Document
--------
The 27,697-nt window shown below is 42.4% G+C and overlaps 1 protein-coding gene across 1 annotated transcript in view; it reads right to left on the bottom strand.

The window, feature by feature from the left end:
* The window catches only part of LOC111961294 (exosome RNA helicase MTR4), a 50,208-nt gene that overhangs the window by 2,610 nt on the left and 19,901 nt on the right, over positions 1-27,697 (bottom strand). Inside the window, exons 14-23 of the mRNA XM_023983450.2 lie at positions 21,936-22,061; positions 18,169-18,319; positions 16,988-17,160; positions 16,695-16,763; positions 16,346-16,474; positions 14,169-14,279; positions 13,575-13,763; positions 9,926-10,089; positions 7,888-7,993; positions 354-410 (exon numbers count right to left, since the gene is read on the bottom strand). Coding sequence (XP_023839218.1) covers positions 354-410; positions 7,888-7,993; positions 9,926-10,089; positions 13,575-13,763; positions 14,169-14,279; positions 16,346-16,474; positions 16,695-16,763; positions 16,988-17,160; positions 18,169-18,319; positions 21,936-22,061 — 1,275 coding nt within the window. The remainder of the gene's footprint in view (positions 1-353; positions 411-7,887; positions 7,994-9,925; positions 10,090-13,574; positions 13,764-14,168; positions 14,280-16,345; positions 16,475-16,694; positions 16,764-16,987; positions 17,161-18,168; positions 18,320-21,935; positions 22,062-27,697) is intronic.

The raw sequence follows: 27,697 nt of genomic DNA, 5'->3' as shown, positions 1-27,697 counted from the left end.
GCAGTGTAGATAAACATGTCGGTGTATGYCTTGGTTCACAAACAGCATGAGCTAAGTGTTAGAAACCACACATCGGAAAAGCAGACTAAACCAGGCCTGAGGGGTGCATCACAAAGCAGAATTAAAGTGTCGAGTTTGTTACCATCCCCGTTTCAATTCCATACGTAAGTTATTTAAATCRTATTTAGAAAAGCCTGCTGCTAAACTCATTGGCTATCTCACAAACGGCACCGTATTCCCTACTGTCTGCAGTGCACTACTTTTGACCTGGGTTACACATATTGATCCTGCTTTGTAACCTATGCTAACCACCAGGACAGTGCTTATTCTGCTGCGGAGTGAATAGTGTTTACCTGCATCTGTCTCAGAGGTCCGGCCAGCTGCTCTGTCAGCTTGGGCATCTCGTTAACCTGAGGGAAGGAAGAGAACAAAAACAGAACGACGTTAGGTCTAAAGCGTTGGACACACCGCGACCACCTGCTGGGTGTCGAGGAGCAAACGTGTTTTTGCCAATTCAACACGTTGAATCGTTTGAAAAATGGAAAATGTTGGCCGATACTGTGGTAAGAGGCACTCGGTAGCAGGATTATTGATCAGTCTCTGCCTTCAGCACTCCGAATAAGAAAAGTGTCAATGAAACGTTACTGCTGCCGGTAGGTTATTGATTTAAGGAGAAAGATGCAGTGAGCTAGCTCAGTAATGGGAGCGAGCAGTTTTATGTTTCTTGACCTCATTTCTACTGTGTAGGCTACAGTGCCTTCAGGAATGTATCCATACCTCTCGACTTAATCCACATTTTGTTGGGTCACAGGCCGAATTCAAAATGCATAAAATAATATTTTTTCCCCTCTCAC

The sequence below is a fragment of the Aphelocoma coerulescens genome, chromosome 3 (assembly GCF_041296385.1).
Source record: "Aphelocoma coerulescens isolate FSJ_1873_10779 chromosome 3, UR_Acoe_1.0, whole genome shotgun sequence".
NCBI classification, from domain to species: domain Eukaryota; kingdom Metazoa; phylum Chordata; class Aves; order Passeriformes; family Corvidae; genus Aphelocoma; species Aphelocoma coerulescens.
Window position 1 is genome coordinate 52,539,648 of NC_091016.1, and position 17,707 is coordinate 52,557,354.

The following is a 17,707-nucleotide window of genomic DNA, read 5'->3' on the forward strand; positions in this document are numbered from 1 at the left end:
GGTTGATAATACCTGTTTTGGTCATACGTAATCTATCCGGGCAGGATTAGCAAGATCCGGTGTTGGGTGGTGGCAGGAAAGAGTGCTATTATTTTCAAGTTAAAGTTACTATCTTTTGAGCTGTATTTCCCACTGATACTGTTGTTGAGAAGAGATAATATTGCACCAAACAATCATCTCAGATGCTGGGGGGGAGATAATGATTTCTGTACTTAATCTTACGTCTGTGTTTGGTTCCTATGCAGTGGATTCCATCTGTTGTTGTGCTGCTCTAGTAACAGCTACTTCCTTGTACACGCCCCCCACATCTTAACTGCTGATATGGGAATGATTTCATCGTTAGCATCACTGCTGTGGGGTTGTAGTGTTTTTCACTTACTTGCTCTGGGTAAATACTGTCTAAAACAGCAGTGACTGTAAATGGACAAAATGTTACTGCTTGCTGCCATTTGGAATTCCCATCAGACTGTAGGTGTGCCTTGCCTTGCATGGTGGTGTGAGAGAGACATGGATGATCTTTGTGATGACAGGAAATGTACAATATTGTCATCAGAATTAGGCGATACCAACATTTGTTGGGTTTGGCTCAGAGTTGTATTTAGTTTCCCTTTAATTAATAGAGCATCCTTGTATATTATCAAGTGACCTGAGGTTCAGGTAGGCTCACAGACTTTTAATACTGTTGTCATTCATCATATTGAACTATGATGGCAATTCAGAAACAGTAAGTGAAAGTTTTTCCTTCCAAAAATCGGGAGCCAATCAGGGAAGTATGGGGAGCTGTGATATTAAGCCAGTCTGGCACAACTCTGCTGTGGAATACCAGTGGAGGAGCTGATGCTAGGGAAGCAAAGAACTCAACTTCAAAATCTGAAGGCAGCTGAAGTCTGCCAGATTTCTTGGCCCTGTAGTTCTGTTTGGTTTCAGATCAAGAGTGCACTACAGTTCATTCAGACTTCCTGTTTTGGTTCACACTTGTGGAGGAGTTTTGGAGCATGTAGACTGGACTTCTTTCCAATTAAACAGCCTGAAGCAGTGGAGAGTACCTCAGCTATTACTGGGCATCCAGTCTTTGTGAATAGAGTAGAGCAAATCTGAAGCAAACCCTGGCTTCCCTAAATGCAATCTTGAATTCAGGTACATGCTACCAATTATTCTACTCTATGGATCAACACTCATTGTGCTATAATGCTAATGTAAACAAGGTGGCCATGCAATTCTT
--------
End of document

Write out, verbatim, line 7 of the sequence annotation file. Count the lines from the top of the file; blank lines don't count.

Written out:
Source record: "Aphelocoma coerulescens isolate FSJ_1873_10779 chromosome 3, UR_Acoe_1.0, whole genome shotgun sequence".